For youth who have experienced past trauma, this same hypervigilance often lives on in the body far beyond the initial trauma exposure. Essentially, the stress response system stays in a survival-based state of alertness. Often without the conscious awareness of their minds, children’s bodies can react to triggers reminiscent of past traumatic experiences such as a loud and startling sound, the fear of feeling trapped, or a facial expression that looks threatening or rejecting. In these instances, youth can suddenly find themselves transported momentarily to the past and fall into a state of panic. This can occur without a clear understanding of why it is happening or what specifically set it off.
Another common characteristic of complex trauma is that it often leaves youth coping with a sense of constant unpredictability and loss of control. Past experiences of helplessness or powerlessness associated with chronic trauma can carry into the present day. These states of being can then be triggered in the present at times when the surrounding environment or larger culture is experiencing threats to safety or disruptions to daily life routine.
In this time of global crisis, most children are likely feeling justifiably concerned or worried at some level. Children with histories of complex trauma may demonstrate even more intense emotional or behavioral responses. They may feel helpless or frozen, or behave in an impulsive, reckless, or enraged manner. Other youth may return to former symptoms that were present at a younger age and had previously subsided, such as bedwetting, tantrums, or clingy behavior. Paradoxically, intense anxiety associated with major life stressors such as the COVID-19 pandemic may also manifest in some youth as apparent indifference or exaggerated denial of safety concerns.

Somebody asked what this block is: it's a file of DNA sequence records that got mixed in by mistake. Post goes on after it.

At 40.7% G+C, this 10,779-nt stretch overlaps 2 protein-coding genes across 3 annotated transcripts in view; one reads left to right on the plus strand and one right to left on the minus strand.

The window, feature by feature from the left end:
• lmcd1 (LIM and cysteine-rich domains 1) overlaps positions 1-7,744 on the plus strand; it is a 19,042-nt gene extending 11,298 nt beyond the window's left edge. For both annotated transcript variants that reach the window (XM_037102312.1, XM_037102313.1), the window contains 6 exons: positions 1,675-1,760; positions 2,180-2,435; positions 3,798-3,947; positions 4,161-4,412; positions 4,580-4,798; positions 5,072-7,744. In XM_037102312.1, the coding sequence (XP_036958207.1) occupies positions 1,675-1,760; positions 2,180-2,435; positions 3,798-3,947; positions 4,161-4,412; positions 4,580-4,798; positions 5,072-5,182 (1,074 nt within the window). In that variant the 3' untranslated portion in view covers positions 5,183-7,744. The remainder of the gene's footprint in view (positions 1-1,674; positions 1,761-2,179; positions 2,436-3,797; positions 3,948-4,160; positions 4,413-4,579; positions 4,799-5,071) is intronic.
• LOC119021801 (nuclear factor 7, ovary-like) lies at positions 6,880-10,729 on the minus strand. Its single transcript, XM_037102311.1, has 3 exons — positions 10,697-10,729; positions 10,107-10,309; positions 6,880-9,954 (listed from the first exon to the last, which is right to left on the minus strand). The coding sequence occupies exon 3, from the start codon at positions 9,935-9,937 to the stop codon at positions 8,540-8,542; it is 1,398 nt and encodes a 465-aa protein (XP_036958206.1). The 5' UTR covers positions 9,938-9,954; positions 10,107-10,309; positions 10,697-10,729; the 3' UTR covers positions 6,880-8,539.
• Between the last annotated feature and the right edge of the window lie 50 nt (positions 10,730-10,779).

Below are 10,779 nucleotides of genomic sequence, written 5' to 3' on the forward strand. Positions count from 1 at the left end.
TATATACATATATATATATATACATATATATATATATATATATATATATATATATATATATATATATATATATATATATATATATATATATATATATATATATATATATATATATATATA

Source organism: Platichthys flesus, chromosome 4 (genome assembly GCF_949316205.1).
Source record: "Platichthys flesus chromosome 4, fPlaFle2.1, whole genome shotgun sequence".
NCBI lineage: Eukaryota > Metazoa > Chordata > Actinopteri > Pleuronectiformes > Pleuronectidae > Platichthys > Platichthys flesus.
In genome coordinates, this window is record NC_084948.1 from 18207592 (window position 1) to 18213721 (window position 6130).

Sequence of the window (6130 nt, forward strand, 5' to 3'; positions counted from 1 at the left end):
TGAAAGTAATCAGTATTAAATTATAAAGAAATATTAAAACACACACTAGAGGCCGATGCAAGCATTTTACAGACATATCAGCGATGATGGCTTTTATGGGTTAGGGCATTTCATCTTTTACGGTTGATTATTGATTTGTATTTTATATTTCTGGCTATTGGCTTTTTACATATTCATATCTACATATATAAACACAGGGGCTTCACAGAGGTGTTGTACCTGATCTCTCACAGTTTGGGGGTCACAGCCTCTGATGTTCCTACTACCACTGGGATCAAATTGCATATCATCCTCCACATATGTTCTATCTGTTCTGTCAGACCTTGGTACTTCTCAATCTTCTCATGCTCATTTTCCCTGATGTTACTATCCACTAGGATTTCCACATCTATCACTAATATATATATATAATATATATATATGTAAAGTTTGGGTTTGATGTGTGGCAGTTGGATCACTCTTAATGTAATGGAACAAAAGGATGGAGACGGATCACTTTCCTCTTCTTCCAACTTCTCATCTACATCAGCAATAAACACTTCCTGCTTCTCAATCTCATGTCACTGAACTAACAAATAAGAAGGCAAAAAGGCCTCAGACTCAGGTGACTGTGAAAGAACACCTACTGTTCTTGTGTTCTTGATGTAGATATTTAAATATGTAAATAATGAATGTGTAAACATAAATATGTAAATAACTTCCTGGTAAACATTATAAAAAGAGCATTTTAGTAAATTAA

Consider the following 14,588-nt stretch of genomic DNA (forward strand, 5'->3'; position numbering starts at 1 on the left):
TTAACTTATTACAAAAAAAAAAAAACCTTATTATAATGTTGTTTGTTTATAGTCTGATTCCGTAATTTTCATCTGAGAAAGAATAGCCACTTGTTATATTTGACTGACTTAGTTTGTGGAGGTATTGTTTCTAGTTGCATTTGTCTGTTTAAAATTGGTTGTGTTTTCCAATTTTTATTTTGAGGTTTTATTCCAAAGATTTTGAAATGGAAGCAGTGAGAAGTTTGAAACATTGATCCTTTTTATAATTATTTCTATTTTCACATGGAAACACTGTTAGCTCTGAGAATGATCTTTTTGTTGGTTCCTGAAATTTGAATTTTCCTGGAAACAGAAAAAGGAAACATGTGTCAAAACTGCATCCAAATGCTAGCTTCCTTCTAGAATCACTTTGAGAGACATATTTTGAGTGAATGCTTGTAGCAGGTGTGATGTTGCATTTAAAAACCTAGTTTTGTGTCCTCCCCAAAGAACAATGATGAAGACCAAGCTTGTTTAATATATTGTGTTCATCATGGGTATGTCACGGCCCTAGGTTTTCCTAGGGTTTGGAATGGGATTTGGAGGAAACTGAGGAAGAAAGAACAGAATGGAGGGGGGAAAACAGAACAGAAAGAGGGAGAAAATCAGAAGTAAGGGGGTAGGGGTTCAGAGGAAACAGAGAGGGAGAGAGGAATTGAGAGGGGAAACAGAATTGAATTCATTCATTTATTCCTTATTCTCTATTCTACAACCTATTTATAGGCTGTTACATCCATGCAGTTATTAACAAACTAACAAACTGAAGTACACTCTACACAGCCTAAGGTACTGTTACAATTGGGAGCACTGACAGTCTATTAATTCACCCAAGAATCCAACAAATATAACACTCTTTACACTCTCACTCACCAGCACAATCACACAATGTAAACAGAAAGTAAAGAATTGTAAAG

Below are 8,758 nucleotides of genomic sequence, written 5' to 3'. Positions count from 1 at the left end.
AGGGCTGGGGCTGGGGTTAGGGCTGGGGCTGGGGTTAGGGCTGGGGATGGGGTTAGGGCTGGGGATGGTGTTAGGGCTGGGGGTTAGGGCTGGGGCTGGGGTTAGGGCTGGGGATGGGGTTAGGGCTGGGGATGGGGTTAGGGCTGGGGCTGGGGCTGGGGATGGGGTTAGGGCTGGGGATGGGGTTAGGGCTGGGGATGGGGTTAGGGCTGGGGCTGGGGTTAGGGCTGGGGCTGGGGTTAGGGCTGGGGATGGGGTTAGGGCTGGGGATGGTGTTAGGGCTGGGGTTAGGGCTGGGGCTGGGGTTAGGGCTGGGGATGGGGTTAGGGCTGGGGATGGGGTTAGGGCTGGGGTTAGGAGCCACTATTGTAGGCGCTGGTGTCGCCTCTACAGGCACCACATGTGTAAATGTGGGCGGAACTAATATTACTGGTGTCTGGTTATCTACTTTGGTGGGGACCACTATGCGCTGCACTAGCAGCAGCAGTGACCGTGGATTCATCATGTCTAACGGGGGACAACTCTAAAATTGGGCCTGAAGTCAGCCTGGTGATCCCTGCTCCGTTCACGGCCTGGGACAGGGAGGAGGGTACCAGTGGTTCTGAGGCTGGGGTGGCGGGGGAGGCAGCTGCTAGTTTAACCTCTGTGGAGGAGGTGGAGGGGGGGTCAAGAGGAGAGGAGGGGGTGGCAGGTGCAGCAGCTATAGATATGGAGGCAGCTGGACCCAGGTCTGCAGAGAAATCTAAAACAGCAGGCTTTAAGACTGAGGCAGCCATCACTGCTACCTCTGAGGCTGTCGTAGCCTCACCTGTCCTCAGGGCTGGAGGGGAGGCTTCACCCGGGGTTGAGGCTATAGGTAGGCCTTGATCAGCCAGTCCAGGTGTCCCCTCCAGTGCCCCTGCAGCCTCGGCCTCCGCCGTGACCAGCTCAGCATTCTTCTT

Some of the ways a child or adolescent with a complex trauma history may already experience the world (prior to a global crisis) might include:
- My body feels tense or painful
- My emotions are hard to understand or regulate, and extremely difficult to express
- My feelings are too big for others to handle
- My head is spinning with fears, worries, self-doubts
- The world feels unsafe, unpredictable
- People have used me or let me down in the past, so I probably shouldn’t trust them
- I feel really alone, but I don’t know how to ask for help
When a present-day threat emerges, all the above feelings, thoughts, or fears tend to intensify, but can lead to a wide variation of manifestations. Consider these scenarios:
- A child with a tendency toward physical manifestations of anxiety might become hypersensitive to any shift in bodily sensations, and immediately panic at subtle signs of a cough or sore throat.
- An adolescent with a history of physical neglect and food deprivation might feel particularly panicked that their family will run out of food and may begin stealing or hoarding items.
- A youth with a history of sexual abuse might feel triggered by the threat of feeling trapped during quarantine or shelter at home conditions.
- A teenager who experienced past emotional deprivation and neglect as a child might feel extremely anxious at the idea of social distancing in general, and struggle with feelings of perceived rejection or abandonment if asked to isolate from others for an extended period. This youth might particularly struggle with the temporary reduction in opportunities for healthy touch with peers, or lack of physical access to a boyfriend or girlfriend.